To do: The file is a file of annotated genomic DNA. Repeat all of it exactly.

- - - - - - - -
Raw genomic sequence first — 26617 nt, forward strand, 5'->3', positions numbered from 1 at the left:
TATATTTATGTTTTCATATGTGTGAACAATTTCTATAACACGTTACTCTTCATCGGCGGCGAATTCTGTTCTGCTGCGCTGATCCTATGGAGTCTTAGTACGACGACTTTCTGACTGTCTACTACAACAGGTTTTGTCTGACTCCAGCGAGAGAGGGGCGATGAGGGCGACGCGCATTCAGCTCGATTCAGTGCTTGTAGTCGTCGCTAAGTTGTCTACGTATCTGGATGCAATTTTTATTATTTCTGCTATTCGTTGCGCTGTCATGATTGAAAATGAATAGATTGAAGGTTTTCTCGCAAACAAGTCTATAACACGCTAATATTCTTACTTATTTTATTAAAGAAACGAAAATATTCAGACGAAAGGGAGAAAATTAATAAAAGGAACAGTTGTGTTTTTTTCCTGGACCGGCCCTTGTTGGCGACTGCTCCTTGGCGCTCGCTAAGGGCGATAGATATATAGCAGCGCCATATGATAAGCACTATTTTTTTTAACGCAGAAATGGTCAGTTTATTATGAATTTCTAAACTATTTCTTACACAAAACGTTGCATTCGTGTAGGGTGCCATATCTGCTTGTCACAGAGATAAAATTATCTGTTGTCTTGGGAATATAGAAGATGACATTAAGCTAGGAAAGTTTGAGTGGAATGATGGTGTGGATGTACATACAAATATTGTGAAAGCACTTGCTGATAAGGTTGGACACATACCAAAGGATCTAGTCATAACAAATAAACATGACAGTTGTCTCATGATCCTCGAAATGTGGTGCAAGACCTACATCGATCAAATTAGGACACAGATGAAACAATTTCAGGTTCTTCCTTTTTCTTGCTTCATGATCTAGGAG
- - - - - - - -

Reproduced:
Raw genomic sequence first — 26617 nt, forward strand, 5'->3', positions numbered from 1 at the left:
TATATTTATGTTTTCATATGTGTGAACAATTTCTATAACACGTTACTCTTCATCGGCGGCGAATTCTGTTCTGCTGCGCTGATCCTATGGAGTCTTAGTACGACGACTTTCTGACTGTCTACTACAACAGGTTTTGTCTGACTCCAGCGAGAGAGGGGCGATGAGGGCGACGCGCATTCAGCTCGATTCAGTGCTTGTAGTCGTCGCTAAGTTGTCTACGTATCTGGATGCAATTTTTATTATTTCTGCTATTCGTTGCGCTGTCATGATTGAAAATGAATAGATTGAAGGTTTTCTCGCAAACAAGTCTATAACACGCTAATATTCTTACTTATTTTATTAAAGAAACGAAAATATTCAGACGAAAGGGAGAAAATTAATAAAAGGAACAGTTGTGTTTTTTTCCTGGACCGGCCCTTGTTGGCGACTGCTCCTTGGCGCTCGCTAAGGGCGATAGATATATAGCAGCGCCATATGATAAGCACTATTTTTTTTAACGCAGAAATGGTCAGTTTATTATGAATTTCTAAACTATTTCTTACACAAAACGTTGCATTCGTGTAGGGTGCCATATCTGCTTGTCACAGAGATAAAATTATCTGTTGTCTTGGGAATATAGAAGATGACATTAAGCTAGGAAAGTTTGAGTGGAATGATGGTGTGGATGTACATACAAATATTGTGAAAGCACTTGCTGATAAGGTTGGACACATACCAAAGGATCTAGTCATAACAAATAAACATGACAGTTGTCTCATGATCCTCGAAATGTGGTGCAAGACCTACATCGATCAAATTAGGACACAGATGAAACAATTTCAGGTTCTTCCTTTTTCTTGCTTCATGATCTAGGAG